- The Washington Times - Wednesday, March 28, 2007

Support from Hispanic leaders and groups for Attorney General Alberto R. Gonzales is mixed, amid calls for his resignation over his handling of eight fired federal prosecutors.

“He has strong support from a lot of Hispanics around the country,” said Michael L. Barrera, chief executive officer of the United States Hispanic Chamber of Commerce. “He deserves to have all the facts in before there’s any judgments rendered by anyone.”

Mr. Gonzales, who served under President Bush during his Texas governorship, is the grandson of Mexican immigrants. Mr. Gonzales said last summer that his grandparents may have been illegal aliens.

“He is the first Hispanic that’s been appointed to the top law-enforcement spot in the nation. A lot of Hispanics are very proud of that fact,” Mr. Barrera said.

However, Juan Andrade Jr., president of the United States Hispanic Leadership Institute, said Mr. Gonzales “owes it to himself to resign, and if he doesn’t, the president should fire him.”

“As a Hispanic he has certainly disappointed me, because it is very rare that we have a Hispanic in that kind of a position,” Mr. Andrade said. “But he cannot play loose with the issue of credibility, and certainly cannot revise events to suit his purpose. He has obviously misled the Congress.”

Still other Hispanic groups such as the League of United Latin American Citizens are undecided.

“The board is going to discuss the issue this week and take a position then,” said league spokeswoman Lizette Olmos.

Mr. Barrera said that at the National Hispanic Leadership Summit last week in the District, Mr. Gonzales received a standing ovation from about 350 community leaders from across the country.

Support for Mr. Gonzales among congressional Republicans is mixed as well, although Republican leaders in the House and Senate have been conspicuously silent when asked about support for Mr. Gonzales.

But the Senate’s lone Hispanic Republican, Florida Sen. Mel Martinez, has voiced support for Mr. Gonzales.

“Alberto Gonzales is a man of integrity and high ethical standards. He has pledged to cooperate with Congress and I am confident he will,” said Mr. Martinez in an e-mail last week to supporters of the Republican National Committee, which he chairs.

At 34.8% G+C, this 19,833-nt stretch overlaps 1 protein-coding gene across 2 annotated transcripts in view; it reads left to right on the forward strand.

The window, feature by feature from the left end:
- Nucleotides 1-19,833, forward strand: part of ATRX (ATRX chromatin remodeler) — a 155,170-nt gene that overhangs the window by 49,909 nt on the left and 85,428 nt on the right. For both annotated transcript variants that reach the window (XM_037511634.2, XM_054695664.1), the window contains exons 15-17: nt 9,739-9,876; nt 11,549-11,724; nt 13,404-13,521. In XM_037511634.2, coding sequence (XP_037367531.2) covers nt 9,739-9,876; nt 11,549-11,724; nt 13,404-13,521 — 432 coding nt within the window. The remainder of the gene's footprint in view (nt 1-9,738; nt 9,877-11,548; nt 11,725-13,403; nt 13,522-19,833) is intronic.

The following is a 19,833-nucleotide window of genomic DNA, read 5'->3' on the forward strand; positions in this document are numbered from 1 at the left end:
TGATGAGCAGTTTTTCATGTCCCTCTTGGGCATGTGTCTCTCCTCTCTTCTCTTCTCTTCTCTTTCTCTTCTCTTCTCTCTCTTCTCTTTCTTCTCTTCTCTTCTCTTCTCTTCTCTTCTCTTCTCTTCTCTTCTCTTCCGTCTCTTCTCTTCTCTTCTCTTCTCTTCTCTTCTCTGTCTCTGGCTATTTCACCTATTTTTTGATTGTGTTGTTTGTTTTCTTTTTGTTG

“It is irresponsible to pronounce judgment on the replacement of the U.S. attorneys before we have the facts,” Mr. Martinez said in the e-mail.

A spokesman for Mr. Martinez declined to comment further.

Mr. Gonzales is under fresh scrutiny this week after new e-mails released Friday showed that he presided over a Nov. 27, 2006, meeting of Justice Department officials to talk about the firings 10 days before they were carried out.

Mr. Gonzales said in a March 13 press conference that he was “not involved in seeing any memos, was not involved in any discussions about what was going on.”

“That’s basically what I knew as the attorney general,” Mr. Gonzales said after the first batch of Justice Department e-mails showed that the White House was more involved in the firings than Justice officials had told Congress.

Mr. Gonzales blamed the discrepancies in congressional testimony on a lack of communication by his former chief of staff, D. Kyle Sampson. Mr. Sampson will testify on the matter today before the Senate Judiciary Committee.

Monica Goodling, Mr. Gonzales’ legal counsel, told the Senate Judiciary Committee on Monday that she will invoke her Fifth Amendment right to not answer questions that might incriminate her.

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